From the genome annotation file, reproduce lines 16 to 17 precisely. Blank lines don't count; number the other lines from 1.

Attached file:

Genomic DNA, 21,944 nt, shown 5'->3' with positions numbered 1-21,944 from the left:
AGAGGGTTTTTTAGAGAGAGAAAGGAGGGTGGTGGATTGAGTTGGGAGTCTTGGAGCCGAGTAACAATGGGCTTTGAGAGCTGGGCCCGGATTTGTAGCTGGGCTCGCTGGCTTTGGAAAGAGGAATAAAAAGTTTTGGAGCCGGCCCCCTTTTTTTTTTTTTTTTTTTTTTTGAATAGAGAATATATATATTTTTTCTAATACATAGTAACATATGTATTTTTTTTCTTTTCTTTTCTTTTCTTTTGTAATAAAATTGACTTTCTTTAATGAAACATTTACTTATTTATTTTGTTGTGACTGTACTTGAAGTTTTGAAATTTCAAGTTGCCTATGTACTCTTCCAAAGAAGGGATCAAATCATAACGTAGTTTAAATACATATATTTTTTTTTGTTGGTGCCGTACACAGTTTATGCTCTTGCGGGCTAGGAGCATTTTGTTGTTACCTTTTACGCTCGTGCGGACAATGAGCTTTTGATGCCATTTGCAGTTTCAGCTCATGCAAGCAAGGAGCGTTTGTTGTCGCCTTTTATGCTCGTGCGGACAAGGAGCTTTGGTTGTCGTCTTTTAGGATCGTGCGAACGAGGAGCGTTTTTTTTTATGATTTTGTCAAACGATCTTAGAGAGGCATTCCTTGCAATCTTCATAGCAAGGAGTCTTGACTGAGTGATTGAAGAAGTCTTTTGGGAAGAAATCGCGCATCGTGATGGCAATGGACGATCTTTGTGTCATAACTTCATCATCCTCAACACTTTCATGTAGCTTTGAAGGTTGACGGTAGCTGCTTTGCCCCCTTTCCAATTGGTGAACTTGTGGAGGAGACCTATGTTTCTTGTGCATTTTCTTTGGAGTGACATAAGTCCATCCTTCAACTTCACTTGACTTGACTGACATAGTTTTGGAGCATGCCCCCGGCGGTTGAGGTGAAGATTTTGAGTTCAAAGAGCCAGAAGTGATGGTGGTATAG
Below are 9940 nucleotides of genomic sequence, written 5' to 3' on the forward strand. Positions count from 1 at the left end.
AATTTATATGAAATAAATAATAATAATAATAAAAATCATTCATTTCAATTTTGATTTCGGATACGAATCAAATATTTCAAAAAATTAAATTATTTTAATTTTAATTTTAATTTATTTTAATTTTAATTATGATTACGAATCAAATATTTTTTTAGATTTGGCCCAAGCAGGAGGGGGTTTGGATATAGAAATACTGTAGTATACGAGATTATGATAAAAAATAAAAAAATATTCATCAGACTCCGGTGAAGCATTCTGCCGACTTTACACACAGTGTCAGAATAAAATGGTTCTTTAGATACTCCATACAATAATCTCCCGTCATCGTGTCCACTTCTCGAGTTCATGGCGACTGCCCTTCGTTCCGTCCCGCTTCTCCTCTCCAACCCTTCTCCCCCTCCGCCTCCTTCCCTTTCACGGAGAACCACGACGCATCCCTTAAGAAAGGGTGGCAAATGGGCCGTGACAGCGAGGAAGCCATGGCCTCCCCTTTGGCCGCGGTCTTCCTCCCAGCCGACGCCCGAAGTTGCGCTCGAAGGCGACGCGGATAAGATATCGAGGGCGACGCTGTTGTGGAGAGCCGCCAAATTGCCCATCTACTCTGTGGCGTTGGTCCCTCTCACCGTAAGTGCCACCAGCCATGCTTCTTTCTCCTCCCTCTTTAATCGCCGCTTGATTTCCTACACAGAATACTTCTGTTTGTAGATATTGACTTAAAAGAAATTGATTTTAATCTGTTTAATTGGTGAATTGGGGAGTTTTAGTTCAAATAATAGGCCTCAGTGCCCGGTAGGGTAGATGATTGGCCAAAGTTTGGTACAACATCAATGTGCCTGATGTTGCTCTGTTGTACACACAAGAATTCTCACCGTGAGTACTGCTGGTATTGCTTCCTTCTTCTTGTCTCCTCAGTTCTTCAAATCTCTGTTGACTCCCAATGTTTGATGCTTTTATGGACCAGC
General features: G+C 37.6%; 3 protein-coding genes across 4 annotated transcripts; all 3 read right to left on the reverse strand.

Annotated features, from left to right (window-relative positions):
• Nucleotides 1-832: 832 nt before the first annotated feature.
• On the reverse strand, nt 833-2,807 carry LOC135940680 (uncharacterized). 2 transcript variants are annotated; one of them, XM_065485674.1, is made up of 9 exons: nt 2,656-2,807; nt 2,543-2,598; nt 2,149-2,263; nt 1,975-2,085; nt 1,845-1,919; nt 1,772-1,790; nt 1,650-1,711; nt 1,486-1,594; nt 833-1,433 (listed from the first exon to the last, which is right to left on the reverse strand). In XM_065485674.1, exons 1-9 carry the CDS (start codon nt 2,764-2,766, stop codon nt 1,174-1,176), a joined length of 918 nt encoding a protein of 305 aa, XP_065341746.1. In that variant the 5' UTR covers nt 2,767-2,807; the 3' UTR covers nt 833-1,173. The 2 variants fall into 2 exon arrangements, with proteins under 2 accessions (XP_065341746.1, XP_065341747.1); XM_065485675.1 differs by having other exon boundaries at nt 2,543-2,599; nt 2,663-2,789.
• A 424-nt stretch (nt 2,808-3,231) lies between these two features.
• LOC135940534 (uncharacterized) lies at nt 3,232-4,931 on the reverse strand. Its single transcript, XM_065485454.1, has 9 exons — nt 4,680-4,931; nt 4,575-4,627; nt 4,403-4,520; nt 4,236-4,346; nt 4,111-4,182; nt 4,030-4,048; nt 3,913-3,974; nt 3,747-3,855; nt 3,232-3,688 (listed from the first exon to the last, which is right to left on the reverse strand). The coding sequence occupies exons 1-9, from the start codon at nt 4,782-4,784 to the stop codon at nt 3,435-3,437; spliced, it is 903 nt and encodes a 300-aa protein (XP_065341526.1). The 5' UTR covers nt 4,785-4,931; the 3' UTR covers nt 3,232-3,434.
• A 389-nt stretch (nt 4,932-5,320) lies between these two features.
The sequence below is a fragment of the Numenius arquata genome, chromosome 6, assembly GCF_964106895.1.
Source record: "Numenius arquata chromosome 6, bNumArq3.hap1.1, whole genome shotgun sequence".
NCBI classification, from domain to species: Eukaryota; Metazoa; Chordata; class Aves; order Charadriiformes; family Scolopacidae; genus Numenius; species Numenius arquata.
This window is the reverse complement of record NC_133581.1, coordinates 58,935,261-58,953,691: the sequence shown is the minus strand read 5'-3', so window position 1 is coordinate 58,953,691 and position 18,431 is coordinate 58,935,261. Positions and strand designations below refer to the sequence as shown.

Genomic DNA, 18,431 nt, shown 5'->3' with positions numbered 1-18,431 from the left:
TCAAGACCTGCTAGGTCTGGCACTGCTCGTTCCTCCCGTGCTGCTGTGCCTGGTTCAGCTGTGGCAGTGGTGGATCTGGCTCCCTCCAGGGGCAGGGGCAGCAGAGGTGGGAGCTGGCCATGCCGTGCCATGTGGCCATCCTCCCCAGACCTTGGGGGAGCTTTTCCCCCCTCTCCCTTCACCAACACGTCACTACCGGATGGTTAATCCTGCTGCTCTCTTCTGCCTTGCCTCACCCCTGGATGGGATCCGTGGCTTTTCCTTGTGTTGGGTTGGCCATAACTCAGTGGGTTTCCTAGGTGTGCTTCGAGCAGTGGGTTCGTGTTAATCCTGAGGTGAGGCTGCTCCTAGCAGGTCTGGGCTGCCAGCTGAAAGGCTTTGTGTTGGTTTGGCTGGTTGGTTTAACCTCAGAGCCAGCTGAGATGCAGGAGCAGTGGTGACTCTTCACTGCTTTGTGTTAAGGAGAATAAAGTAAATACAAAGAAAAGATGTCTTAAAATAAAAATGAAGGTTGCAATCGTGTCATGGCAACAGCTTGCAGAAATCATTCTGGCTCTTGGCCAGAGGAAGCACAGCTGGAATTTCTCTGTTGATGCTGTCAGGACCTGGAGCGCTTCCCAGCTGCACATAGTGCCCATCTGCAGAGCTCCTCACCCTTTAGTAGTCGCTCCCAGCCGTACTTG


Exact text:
Genomic DNA, 18,431 nt, shown 5'->3' with positions numbered 1-18,431 from the left:
TCAAGACCTGCTAGGTCTGGCACTGCTCGTTCCTCCCGTGCTGCTGTGCCTGGTTCAGCTGTGGCAGTGGTGGATCTGGCTCCCTCCAGGGGCAGGGGCAGCAGAGGTGGGAGCTGGCCATGCCGTGCCATGTGGCCATCCTCCCCAGACCTTGGGGGAGCTTTTCCCCCCTCTCCCTTCACCAACACGTCACTACCGGATGGTTAATCCTGCTGCTCTCTTCTGCCTTGCCTCACCCCTGGATGGGATCCGTGGCTTTTCCTTGTGTTGGGTTGGCCATAACTCAGTGGGTTTCCTAGGTGTGCTTCGAGCAGTGGGTTCGTGTTAATCCTGAGGTGAGGCTGCTCCTAGCAGGTCTGGGCTGCCAGCTGAAAGGCTTTGTGTTGGTTTGGCTGGTTGGTTTAACCTCAGAGCCAGCTGAGATGCAGGAGCAGTGGTGACTCTTCACTGCTTTGTGTTAAGGAGAATAAAGTAAATACAAAGAAAAGATGTCTTAAAATAAAAATGAAGGTTGCAATCGTGTCATGGCAACAGCTTGCAGAAATCATTCTGGCTCTTGGCCAGAGGAAGCACAGCTGGAATTTCTCTGTTGATGCTGTCAGGACCTGGAGCGCTTCCCAGCTGCACATAGTGCCCATCTGCAGAGCTCCTCACCCTTTAGTAGTCGCTCCCAGCCGTACTTG